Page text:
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Thread: Bonding an gas meter

  1. #1
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    Bonding an gas meter

    Is grounding an gas meter as simple as installing a cold waterclamp at gas meter and then running a #6 bare and hitting the system GEC irreversibly?

  2. #2
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    250.52 (B) (1) prohibits grounding the underground gas piping as GEC.

    However 250.104 (B) tells you the requirements needed to bond the interior gas piping. Usually if the gas appliance has a plug on it, you meet the requirements.

    To help clarify how it makes any difference. Apparently there is no continuity on the inlet and outlet of the gas meter.

  3. #3
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    Bond on the customer's side of the gas meter. Technically I don't think it requires an irreversible splice because it is not part of the grounding electrode system.

  4. #4
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    Quote Originally Posted by ArcLazerbeam View Post

    To help clarify how it makes any difference. Apparently there is no continuity on the inlet and outlet of the gas meter.

    A dielectric fitting is installed by utilities to prevent problems with their cathodic protection system on their pipes/turning their pipes into another ground.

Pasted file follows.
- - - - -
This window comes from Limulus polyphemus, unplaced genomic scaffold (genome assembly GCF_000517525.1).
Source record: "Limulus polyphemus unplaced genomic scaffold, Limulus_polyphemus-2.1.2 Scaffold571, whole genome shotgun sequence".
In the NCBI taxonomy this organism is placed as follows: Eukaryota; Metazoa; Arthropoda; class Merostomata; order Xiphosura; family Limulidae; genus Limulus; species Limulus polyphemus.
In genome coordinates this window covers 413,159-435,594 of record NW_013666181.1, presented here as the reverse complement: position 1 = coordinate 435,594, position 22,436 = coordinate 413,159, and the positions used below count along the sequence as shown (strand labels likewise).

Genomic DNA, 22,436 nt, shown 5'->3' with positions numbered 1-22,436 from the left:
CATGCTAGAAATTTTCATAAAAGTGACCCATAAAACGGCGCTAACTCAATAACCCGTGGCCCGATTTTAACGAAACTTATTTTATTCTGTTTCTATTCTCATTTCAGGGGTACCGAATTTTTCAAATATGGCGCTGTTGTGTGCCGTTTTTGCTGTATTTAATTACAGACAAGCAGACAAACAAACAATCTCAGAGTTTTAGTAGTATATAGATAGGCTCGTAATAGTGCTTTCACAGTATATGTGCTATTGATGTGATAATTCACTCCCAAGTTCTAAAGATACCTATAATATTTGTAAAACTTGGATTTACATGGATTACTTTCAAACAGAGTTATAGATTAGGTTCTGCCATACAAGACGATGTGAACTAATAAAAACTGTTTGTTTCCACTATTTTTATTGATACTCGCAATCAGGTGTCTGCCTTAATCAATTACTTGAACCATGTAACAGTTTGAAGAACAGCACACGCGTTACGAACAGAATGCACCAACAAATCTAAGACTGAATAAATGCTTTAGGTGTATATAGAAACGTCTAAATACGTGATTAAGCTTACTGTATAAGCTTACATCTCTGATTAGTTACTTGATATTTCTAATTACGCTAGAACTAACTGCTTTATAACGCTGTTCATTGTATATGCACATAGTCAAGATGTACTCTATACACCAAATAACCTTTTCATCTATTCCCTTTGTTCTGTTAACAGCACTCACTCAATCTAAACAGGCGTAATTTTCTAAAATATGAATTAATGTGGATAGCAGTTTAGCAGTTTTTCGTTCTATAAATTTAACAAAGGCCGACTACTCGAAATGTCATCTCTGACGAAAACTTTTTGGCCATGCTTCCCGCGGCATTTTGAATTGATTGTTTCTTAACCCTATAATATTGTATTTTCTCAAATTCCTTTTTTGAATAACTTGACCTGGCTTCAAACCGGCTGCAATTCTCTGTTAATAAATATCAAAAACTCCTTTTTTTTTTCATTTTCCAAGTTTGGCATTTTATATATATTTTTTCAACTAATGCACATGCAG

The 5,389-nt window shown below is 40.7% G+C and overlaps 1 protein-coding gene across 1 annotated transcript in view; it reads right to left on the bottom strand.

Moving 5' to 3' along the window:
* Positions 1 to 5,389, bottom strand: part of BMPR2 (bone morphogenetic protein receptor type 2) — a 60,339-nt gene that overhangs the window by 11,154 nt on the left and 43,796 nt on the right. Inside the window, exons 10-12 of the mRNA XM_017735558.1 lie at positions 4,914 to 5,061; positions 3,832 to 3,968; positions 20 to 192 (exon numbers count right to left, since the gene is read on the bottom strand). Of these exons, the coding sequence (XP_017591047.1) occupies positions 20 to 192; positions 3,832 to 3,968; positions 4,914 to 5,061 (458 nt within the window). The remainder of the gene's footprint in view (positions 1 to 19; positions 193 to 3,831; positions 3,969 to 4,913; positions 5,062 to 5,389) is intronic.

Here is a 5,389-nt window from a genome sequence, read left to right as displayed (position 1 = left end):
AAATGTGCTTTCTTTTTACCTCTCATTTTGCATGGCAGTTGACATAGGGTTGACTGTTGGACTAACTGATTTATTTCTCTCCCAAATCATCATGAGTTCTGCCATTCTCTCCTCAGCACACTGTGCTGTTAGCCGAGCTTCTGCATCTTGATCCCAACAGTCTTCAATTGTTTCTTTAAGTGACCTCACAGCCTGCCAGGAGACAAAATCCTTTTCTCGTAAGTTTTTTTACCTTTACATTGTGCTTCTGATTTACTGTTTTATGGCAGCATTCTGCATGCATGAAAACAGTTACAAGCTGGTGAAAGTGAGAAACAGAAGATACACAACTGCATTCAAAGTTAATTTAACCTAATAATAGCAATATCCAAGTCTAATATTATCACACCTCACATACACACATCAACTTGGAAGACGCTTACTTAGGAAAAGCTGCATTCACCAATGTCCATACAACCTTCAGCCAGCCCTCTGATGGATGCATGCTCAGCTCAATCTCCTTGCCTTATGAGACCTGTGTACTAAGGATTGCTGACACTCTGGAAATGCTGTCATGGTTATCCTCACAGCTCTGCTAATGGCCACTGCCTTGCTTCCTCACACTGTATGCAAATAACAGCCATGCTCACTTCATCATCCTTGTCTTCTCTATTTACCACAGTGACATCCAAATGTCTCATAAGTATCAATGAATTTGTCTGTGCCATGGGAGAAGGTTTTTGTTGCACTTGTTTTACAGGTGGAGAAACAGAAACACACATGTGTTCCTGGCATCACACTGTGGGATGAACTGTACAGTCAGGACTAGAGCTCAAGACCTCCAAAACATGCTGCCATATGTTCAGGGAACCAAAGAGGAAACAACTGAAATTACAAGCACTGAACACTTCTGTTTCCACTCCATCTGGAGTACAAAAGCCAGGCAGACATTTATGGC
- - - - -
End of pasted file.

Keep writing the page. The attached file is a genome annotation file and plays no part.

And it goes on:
Gas companies will quickly remove any clamp they see on their side.

    Quote Originally Posted by jaggedben View Post
    Bond on the customer's side of the gas meter. Technically I don't think it requires an irreversible splice because it is not part of the grounding electrode system.
    Yeah if you have a black iron pipe installation, its not needed- the egc on the appliance takes care of bonding.

    If the op has csst, then he could bond on the rigid at meter, and that will suffice for the required bonding of the csst.

    And no, irreversibility not needed.

    To the OP: just make sure your clamp is listed for UL 467- Ericos are great and would work.
    Last edited by user 100; 05-14-17 at 08:51 PM. Reason: added thought

  5. #5
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    Quote Originally Posted by jaggedben View Post
    Bond on the customer's side of the gas meter. Technically I don't think it requires an irreversible splice because it is not part of the grounding electrode system.
    only the grounding electrode conductor requires irreversible splices, this would be a bonding jumper.

  6. #6
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    Quote Originally Posted by kwired View Post
    only the grounding electrode conductor requires irreversible splices, this would be a bonding jumper.
    I agree, as long as you don't cut the GEC to connect to it. Split bolt works well for these connections.
    Rob

    Moderator

    All responses based on the 2014 NEC unless otherwise noted

  7. #7
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    Quote Originally Posted by kwired View Post
    only the grounding electrode conductor requires irreversible splices, this would be a bonding jumper.
    There's a couple inspectors around here who need you to come tell them that.

  8. #8
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    Thanks for the info

    Around here, it's not the AHJ that are asking for it, it's the home inspectors that are asking for it on their reports. So basically, we have been doing it right except we can use a split bolt instead of a irreversible. Thanks for all the replies.

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